She had wanted to talk to someone, let out all her feelings and ask for some help. If not one, she needed a friendly shoulder to lean on. She grabbed her old shawl, and her umbrella, and walked out of the house, locking the door behind her. She walked steadily in the rain, holding her umbrella with a strong determination, to not let it fly away. She knew that there was one person who would listen to her, who would understand her. She lifted her hand to knock at his door. But noticing that it was open, she entered, looking for him. He sat there, on the floor, with a glass in front of him. She cleared her throat, and he looked up. He merely said 'Hi, why don't you come in?'. No surprise! A mere acknowledgement of her presence. She looked at him. 'Since when did you start drinking? You are also becoming like him.' He pushed his glass away, and motioned her to sit down, on the floor. She came in, keeping the umbrella near the door.

He asked, 'He hasn't come home tonight? Again?'. She hung her head in shame, as tears threatened to roll down her cheeks. He said 'I am sorry you married him. You deserve better. He doesn't know your value. You are a wonderful woman, Ahalya. I know what you are going through.' He looked into her eyes. Tears were welling up. He said 'I pity you.' Then, her anger got the better of her. 'Everybody gives me pity. You are his good friend, his well wisher. Do something. Talk to him. I do not want to be this miserable all my life.' she shouted. He looked at her, alarmed. And then, he took her hand in his, and held it firm, trying to calm her down. And she had leaned in, to lay her head on his shoulder, to calm herself. As she did so, a storm erupted somewhere inside her. And as he breathed, close to her head, in his rhythmic breathing, she heard him calling out to her. And she had responded, matching her rhythm to his rhythm.

Sitting in the study now, remembering the events of last night, her heart started racing. She got up, feeling suffocated, and ran outside. It was raining, heavily. Her husband shouted, 'Wretched woman! Why are you running into the rain? Are you mad?'. She did not respond. She just stood there, feeling the rain drops, which seemed to be trying to calm her down. He again said, 'Crazy woman, if you want to stand out there, at least wrap yourself in your bloody shawl. I hate to have you coughing and sneezing all over the house.' Then she turned to him, smiled, and said 'I lost the shawl... last night'.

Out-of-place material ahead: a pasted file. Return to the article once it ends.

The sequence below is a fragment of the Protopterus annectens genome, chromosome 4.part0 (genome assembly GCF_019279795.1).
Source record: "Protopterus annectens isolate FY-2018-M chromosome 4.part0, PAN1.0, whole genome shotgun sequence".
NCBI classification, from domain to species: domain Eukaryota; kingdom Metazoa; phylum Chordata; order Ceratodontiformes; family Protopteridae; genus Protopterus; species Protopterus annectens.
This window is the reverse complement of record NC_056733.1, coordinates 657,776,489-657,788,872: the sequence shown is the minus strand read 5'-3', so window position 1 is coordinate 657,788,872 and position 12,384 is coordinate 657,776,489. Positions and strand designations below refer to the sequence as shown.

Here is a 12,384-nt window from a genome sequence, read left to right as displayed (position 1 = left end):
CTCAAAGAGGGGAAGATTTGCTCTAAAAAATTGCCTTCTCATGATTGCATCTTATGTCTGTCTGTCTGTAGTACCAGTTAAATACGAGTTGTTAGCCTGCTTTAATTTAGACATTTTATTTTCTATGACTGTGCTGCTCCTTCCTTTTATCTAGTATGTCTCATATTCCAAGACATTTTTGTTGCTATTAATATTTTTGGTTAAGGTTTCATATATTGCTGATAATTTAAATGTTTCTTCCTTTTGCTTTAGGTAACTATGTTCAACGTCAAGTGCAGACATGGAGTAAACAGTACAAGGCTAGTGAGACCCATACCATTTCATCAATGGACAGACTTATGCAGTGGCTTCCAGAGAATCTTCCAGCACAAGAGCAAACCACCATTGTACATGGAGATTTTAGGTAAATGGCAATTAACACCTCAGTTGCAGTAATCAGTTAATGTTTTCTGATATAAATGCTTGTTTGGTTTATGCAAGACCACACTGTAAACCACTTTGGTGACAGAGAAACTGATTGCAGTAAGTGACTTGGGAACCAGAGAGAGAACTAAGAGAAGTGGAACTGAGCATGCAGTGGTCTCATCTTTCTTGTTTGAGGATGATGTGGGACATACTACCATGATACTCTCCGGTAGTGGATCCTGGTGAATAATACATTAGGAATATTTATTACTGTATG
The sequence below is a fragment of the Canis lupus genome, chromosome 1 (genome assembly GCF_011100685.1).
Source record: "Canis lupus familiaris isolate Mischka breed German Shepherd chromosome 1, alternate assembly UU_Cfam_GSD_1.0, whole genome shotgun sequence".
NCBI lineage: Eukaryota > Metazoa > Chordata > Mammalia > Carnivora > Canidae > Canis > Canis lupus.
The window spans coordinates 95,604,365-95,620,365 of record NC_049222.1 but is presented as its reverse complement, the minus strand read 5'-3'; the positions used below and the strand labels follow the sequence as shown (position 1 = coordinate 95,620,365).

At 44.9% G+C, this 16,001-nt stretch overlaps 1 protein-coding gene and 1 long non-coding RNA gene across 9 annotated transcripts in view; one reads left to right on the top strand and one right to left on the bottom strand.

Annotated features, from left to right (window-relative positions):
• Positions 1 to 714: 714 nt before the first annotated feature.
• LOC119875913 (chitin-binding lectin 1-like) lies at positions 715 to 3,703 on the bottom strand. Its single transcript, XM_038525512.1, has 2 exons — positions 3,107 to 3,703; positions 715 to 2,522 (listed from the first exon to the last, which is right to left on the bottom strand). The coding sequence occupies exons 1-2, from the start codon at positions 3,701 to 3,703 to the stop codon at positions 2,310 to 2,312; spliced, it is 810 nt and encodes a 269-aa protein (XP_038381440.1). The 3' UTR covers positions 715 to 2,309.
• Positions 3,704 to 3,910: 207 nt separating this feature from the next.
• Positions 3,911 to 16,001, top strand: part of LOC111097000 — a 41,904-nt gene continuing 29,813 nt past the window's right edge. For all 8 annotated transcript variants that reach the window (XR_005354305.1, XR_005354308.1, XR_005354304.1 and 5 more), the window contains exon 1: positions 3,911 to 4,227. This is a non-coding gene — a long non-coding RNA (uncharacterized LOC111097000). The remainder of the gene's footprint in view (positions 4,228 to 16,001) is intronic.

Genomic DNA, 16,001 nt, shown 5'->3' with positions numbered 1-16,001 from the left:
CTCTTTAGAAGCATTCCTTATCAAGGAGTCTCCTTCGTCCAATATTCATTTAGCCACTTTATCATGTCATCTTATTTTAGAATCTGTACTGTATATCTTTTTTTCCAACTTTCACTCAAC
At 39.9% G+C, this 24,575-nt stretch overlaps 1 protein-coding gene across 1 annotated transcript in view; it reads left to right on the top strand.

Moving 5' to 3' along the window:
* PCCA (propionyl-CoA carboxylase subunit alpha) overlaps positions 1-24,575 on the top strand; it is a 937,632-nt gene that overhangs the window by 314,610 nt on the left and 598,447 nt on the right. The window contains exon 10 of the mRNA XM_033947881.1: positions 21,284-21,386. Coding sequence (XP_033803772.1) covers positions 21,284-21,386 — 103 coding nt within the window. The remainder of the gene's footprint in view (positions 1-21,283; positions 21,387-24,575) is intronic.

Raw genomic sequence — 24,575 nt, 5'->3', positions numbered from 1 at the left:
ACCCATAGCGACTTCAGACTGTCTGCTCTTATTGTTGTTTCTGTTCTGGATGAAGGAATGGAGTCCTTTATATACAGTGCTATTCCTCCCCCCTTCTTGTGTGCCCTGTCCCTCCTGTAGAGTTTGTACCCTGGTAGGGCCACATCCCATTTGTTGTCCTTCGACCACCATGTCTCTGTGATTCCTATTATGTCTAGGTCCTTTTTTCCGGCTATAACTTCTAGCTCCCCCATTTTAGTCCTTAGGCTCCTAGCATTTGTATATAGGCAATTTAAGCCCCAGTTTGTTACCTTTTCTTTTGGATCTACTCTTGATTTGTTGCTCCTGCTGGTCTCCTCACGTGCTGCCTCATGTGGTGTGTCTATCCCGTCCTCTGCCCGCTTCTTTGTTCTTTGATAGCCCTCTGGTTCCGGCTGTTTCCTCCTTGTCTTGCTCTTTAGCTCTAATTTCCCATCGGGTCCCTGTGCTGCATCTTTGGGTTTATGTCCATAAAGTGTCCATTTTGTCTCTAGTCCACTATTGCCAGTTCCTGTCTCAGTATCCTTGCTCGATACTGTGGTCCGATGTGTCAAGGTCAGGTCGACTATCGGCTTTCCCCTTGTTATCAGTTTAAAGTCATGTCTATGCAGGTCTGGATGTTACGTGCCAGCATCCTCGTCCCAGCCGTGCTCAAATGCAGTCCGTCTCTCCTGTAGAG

Saturday, October 17, 2009


She sat there, by the window,at her desk, watching the snow fall. Her head was full of thoughts. She was confused. She did not know what to write next. Every sunday, she would read the chapter of her story published that day in the paper.Then, she would know what would come next. She would know what had to happen next, to her characters, and that's how she wrote it, every week, making sure she had her story ready for the press when they wanted.

Things had changed this time. She had just written the penultimate chapter of her story. It had been published that Sunday. And according to her usual routine, she read her story, reading it the way it appeared in the paper. And then, she waited for thoughts to flow. This would be her last chapter, the climax to her story. The ending had to be good. She knew. A good story, with a bad ending or an unsatisfactory ending could never be a good story in the first place.